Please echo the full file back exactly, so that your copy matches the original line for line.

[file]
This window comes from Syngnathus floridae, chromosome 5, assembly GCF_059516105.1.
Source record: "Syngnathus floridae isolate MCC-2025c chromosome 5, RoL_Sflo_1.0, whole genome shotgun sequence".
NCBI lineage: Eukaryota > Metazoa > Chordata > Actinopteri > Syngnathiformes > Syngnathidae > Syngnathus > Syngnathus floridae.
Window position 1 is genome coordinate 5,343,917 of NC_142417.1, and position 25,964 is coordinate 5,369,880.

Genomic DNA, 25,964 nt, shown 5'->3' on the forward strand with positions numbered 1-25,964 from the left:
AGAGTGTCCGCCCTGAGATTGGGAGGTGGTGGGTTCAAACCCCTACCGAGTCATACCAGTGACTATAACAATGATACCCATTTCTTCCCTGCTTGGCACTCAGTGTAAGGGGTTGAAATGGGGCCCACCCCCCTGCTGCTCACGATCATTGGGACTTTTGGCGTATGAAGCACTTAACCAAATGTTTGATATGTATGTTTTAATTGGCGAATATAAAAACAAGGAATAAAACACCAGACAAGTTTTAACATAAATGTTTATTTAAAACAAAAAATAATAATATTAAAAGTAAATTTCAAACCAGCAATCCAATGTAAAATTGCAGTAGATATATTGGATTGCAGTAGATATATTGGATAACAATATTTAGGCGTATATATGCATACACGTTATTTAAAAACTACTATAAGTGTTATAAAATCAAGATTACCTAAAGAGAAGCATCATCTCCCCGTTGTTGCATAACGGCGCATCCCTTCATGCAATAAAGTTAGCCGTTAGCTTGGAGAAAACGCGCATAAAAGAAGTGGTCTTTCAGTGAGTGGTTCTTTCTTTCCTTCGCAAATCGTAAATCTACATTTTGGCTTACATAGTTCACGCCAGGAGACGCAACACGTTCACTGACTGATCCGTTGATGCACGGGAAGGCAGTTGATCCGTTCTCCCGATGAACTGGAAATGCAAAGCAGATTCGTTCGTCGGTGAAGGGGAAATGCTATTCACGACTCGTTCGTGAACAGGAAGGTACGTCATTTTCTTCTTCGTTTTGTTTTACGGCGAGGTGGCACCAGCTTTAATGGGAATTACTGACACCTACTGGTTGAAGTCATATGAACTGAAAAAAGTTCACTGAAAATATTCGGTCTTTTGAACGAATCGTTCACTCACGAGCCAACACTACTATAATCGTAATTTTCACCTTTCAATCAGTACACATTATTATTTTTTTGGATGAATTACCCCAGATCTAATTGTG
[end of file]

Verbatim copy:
This window comes from Syngnathus floridae, chromosome 5, assembly GCF_059516105.1.
Source record: "Syngnathus floridae isolate MCC-2025c chromosome 5, RoL_Sflo_1.0, whole genome shotgun sequence".
NCBI lineage: Eukaryota > Metazoa > Chordata > Actinopteri > Syngnathiformes > Syngnathidae > Syngnathus > Syngnathus floridae.
Window position 1 is genome coordinate 5,343,917 of NC_142417.1, and position 25,964 is coordinate 5,369,880.

Genomic DNA, 25,964 nt, shown 5'->3' on the forward strand with positions numbered 1-25,964 from the left:
AGAGTGTCCGCCCTGAGATTGGGAGGTGGTGGGTTCAAACCCCTACCGAGTCATACCAGTGACTATAACAATGATACCCATTTCTTCCCTGCTTGGCACTCAGTGTAAGGGGTTGAAATGGGGCCCACCCCCCTGCTGCTCACGATCATTGGGACTTTTGGCGTATGAAGCACTTAACCAAATGTTTGATATGTATGTTTTAATTGGCGAATATAAAAACAAGGAATAAAACACCAGACAAGTTTTAACATAAATGTTTATTTAAAACAAAAAATAATAATATTAAAAGTAAATTTCAAACCAGCAATCCAATGTAAAATTGCAGTAGATATATTGGATTGCAGTAGATATATTGGATAACAATATTTAGGCGTATATATGCATACACGTTATTTAAAAACTACTATAAGTGTTATAAAATCAAGATTACCTAAAGAGAAGCATCATCTCCCCGTTGTTGCATAACGGCGCATCCCTTCATGCAATAAAGTTAGCCGTTAGCTTGGAGAAAACGCGCATAAAAGAAGTGGTCTTTCAGTGAGTGGTTCTTTCTTTCCTTCGCAAATCGTAAATCTACATTTTGGCTTACATAGTTCACGCCAGGAGACGCAACACGTTCACTGACTGATCCGTTGATGCACGGGAAGGCAGTTGATCCGTTCTCCCGATGAACTGGAAATGCAAAGCAGATTCGTTCGTCGGTGAAGGGGAAATGCTATTCACGACTCGTTCGTGAACAGGAAGGTACGTCATTTTCTTCTTCGTTTTGTTTTACGGCGAGGTGGCACCAGCTTTAATGGGAATTACTGACACCTACTGGTTGAAGTCATATGAACTGAAAAAAGTTCACTGAAAATATTCGGTCTTTTGAACGAATCGTTCACTCACGAGCCAACACTACTATAATCGTAATTTTCACCTTTCAATCAGTACACATTATTATTTTTTTGGATGAATTACCCCAGATCTAATTGTG